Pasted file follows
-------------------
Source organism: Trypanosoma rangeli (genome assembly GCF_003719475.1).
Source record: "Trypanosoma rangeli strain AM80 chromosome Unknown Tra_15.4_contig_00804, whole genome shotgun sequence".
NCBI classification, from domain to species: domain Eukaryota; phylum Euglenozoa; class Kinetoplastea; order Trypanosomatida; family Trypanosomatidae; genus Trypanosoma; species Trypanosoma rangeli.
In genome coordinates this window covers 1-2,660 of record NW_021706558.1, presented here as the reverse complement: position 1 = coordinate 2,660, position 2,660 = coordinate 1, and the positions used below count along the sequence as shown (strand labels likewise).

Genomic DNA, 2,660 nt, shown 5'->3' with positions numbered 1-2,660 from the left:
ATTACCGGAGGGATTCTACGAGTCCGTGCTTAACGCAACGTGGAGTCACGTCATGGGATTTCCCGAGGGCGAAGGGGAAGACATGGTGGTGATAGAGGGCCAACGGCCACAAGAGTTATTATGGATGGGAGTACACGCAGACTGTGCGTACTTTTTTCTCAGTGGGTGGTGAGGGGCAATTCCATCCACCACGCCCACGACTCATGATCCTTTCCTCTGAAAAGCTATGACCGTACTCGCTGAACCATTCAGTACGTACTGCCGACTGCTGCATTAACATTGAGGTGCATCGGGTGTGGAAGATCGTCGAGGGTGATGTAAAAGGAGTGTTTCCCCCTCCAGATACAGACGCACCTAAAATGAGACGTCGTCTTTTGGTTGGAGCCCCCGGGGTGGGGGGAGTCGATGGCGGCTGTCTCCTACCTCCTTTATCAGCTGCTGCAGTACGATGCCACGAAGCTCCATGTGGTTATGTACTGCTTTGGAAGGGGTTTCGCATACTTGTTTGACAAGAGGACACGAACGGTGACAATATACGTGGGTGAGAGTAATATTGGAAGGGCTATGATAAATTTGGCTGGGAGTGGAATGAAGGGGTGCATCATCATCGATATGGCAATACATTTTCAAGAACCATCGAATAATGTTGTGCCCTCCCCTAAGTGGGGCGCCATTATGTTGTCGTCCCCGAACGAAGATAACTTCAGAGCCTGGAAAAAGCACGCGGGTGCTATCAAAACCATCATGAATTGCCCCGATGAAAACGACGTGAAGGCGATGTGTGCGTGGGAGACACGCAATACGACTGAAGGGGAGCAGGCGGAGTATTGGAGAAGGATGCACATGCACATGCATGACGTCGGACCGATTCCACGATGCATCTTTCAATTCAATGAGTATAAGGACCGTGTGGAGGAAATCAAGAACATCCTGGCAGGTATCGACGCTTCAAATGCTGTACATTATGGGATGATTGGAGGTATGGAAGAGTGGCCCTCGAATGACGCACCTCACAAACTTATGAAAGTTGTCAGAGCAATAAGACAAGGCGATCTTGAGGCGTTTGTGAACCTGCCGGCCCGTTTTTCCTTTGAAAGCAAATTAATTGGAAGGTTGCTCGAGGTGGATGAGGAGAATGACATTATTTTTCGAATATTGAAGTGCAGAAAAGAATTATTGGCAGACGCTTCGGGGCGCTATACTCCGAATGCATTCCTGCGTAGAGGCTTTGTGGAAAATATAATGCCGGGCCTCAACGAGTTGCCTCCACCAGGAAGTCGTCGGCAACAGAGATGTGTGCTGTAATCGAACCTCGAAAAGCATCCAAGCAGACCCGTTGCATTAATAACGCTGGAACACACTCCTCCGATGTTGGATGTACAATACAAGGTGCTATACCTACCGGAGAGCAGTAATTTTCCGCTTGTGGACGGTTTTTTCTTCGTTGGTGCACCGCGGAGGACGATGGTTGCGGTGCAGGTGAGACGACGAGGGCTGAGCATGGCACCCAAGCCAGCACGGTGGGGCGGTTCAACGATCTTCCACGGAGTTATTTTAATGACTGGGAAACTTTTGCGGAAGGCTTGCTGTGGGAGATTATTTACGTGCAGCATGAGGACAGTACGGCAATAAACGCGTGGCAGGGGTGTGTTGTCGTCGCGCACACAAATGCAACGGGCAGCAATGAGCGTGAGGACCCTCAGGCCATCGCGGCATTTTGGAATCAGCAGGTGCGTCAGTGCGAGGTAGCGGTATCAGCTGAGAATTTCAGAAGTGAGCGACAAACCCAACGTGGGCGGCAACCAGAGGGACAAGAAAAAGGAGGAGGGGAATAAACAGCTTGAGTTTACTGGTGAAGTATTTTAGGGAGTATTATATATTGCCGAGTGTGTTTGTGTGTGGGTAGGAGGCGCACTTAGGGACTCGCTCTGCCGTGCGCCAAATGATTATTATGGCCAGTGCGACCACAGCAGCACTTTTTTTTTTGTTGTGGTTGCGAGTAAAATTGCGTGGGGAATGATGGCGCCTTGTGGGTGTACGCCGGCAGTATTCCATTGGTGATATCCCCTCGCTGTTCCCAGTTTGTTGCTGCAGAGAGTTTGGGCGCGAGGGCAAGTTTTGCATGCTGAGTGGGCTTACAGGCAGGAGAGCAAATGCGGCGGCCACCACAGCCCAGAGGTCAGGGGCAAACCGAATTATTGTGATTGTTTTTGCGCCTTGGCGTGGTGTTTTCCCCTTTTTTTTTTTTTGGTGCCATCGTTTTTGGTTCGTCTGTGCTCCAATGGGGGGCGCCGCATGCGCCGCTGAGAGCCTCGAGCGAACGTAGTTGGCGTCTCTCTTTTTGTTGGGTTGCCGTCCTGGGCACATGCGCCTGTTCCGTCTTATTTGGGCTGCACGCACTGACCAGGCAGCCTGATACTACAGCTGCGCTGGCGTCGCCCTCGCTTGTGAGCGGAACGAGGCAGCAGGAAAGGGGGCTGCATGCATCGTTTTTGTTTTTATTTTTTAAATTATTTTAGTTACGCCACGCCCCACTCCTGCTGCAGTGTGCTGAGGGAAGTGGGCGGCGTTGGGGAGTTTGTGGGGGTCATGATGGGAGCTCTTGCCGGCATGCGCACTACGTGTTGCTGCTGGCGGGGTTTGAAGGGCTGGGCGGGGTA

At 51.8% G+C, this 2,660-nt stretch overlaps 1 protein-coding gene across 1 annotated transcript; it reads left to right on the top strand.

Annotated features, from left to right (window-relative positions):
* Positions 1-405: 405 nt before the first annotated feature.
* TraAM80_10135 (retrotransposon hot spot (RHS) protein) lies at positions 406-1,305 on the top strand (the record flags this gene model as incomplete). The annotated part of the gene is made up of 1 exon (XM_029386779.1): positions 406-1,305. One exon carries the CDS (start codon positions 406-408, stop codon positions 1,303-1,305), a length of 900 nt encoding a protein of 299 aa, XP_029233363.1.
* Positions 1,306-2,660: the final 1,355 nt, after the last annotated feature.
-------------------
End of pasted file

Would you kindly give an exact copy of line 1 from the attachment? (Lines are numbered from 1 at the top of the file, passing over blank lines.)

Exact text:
Source organism: Trypanosoma rangeli (genome assembly GCF_003719475.1).